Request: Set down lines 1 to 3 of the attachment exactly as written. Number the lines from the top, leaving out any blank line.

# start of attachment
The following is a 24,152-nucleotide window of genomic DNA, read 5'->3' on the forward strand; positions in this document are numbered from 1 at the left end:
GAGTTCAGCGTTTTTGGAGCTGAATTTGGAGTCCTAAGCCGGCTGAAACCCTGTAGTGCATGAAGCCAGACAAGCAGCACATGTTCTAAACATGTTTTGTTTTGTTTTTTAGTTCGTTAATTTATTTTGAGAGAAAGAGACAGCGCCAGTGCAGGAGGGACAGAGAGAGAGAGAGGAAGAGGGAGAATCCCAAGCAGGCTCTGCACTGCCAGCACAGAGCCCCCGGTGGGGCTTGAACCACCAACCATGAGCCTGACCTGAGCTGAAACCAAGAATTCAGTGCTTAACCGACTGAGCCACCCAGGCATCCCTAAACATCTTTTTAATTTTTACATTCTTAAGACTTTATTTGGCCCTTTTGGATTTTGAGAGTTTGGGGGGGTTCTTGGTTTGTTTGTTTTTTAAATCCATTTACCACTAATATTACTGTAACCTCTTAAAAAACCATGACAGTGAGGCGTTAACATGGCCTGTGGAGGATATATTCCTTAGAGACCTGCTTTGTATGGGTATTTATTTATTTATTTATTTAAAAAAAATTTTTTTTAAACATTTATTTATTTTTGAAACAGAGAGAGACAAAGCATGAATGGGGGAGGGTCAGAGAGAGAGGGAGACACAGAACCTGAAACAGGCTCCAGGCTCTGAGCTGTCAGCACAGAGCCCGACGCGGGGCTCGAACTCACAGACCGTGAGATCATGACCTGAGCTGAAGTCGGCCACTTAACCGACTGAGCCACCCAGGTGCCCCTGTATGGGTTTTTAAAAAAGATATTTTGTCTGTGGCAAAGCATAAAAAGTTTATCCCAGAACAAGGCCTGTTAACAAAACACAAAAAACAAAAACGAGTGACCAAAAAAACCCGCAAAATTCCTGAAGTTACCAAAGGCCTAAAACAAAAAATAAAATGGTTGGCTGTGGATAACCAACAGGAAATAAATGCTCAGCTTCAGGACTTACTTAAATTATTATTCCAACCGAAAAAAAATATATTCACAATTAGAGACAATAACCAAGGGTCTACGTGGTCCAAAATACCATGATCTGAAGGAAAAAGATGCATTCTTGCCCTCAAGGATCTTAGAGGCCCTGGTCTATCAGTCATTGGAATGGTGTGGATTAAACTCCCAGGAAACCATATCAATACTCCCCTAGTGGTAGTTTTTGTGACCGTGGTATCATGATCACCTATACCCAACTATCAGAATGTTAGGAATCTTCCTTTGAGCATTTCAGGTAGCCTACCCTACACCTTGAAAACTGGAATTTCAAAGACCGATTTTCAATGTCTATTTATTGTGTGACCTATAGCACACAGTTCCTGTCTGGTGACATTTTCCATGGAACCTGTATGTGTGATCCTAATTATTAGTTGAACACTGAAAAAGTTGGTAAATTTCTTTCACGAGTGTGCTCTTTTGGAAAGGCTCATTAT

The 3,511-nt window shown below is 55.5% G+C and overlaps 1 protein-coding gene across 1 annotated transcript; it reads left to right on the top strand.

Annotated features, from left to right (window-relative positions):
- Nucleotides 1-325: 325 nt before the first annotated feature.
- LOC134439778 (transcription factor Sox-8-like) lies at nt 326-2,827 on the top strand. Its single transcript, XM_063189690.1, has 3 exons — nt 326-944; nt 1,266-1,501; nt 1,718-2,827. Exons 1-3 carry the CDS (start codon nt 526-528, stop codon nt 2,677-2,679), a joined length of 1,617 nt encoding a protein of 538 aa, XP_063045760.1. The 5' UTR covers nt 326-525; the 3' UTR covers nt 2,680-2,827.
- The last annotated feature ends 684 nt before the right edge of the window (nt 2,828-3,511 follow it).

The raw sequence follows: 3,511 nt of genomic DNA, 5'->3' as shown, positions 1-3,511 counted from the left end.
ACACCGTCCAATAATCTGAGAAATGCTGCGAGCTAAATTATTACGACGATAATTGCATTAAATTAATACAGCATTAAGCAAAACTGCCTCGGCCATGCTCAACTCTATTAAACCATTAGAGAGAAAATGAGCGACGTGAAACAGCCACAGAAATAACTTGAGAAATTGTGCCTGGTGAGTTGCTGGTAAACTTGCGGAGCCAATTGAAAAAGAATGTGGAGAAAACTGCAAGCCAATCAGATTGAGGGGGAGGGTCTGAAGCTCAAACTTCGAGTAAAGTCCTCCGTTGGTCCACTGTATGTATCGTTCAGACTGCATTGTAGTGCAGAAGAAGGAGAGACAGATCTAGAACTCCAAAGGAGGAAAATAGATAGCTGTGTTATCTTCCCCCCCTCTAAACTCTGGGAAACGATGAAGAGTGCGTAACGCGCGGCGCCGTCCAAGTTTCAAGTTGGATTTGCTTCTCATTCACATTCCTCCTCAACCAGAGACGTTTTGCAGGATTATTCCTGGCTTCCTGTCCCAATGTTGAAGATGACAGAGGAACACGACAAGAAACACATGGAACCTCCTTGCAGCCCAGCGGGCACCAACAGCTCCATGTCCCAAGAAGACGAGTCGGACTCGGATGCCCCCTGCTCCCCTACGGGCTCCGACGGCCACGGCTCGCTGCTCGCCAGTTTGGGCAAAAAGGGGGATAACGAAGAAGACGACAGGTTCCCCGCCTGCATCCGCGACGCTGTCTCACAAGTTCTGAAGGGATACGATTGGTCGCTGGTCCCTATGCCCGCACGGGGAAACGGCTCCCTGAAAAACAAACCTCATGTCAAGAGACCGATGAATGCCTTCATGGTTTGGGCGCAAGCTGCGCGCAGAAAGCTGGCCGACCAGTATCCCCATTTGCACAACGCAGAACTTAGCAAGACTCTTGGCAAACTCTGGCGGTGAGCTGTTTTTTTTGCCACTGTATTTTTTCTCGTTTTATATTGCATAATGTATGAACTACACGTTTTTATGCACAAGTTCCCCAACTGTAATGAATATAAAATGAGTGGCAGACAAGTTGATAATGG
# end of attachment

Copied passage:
The following is a 24,152-nucleotide window of genomic DNA, read 5'->3' on the forward strand; positions in this document are numbered from 1 at the left end:
GAGTTCAGCGTTTTTGGAGCTGAATTTGGAGTCCTAAGCCGGCTGAAACCCTGTAGTGCATGAAGCCAGACAAGCAGCACATGTTCTAAACATGTTTTGTTTTGTTTTTTAGTTCGTTAATTTATTTTGAGAGAAAGAGACAGCGCCAGTGCAGGAGGGACAGAGAGAGAGAGAGGAAGAGGGAGAATCCCAAGCAGGCTCTGCACTGCCAGCACAGAGCCCCCGGTGGGGCTTGAACCACCAACCATGAGCCTGACCTGAGCTGAAACCAAGAATTCAGTGCTTAACCGACTGAGCCACCCAGGCATCCCTAAACATCTTTTTAATTTTTACATTCTTAAGACTTTATTTGGCCCTTTTGGATTTTGAGAGTTTGGGGGGGTTCTTGGTTTGTTTGTTTTTTAAATCCATTTACCACTAATATTACTGTAACCTCTTAAAAAACCATGACAGTGAGGCGTTAACATGGCCTGTGGAGGATATATTCCTTAGAGACCTGCTTTGTATGGGTATTTATTTATTTATTTATTTAAAAAAAATTTTTTTTAAACATTTATTTATTTTTGAAACAGAGAGAGACAAAGCATGAATGGGGGAGGGTCAGAGAGAGAGGGAGACACAGAACCTGAAACAGGCTCCAGGCTCTGAGCTGTCAGCACAGAGCCCGACGCGGGGCTCGAACTCACAGACCGTGAGATCATGACCTGAGCTGAAGTCGGCCACTTAACCGACTGAGCCACCCAGGTGCCCCTGTATGGGTTTTTAAAAAAGATATTTTGTCTGTGGCAAAGCATAAAAAGTTTATCCCAGAACAAGGCCTGTTAACAAAACACAAAAAACAAAAACGAGTGACCAAAAAAACCCGCAAAATTCCTGAAGTTACCAAAGGCCTAAAACAAAAAATAAAATGGTTGGCTGTGGATAACCAACAGGAAATAAATGCTCAGCTTCAGGACTTACTTAAATTATTATTCCAACCGAAAAAAAATATATTCACAATTAGAGACAATAACCAAGGGTCTACGTGGTCCAAAATACCATGATCTGAAGGAAAAAGATGCATTCTTGCCCTCAAGGATCTTAGAGGCCCTGGTCTATCAGTCATTGGAATGGTGTGGATTAAACTCCCAGGAAACCATATCAATACTCCCCTAGTGGTAGTTTTTGTGACCGTGGTATCATGATCACCTATACCCAACTATCAGAATGTTAGGAATCTTCCTTTGAGCATTTCAGGTAGCCTACCCTACACCTTGAAAACTGGAATTTCAAAGACCGATTTTCAATGTCTATTTATTGTGTGACCTATAGCACACAGTTCCTGTCTGGTGACATTTTCCATGGAACCTGTATGTGTGATCCTAATTATTAGTTGAACACTGAAAAAGTTGGTAAATTTCTTTCACGAGTGTGCTCTTTTGGAAAGGCTCATTAT

The 3,511-nt window shown below is 55.5% G+C and overlaps 1 protein-coding gene across 1 annotated transcript; it reads left to right on the top strand.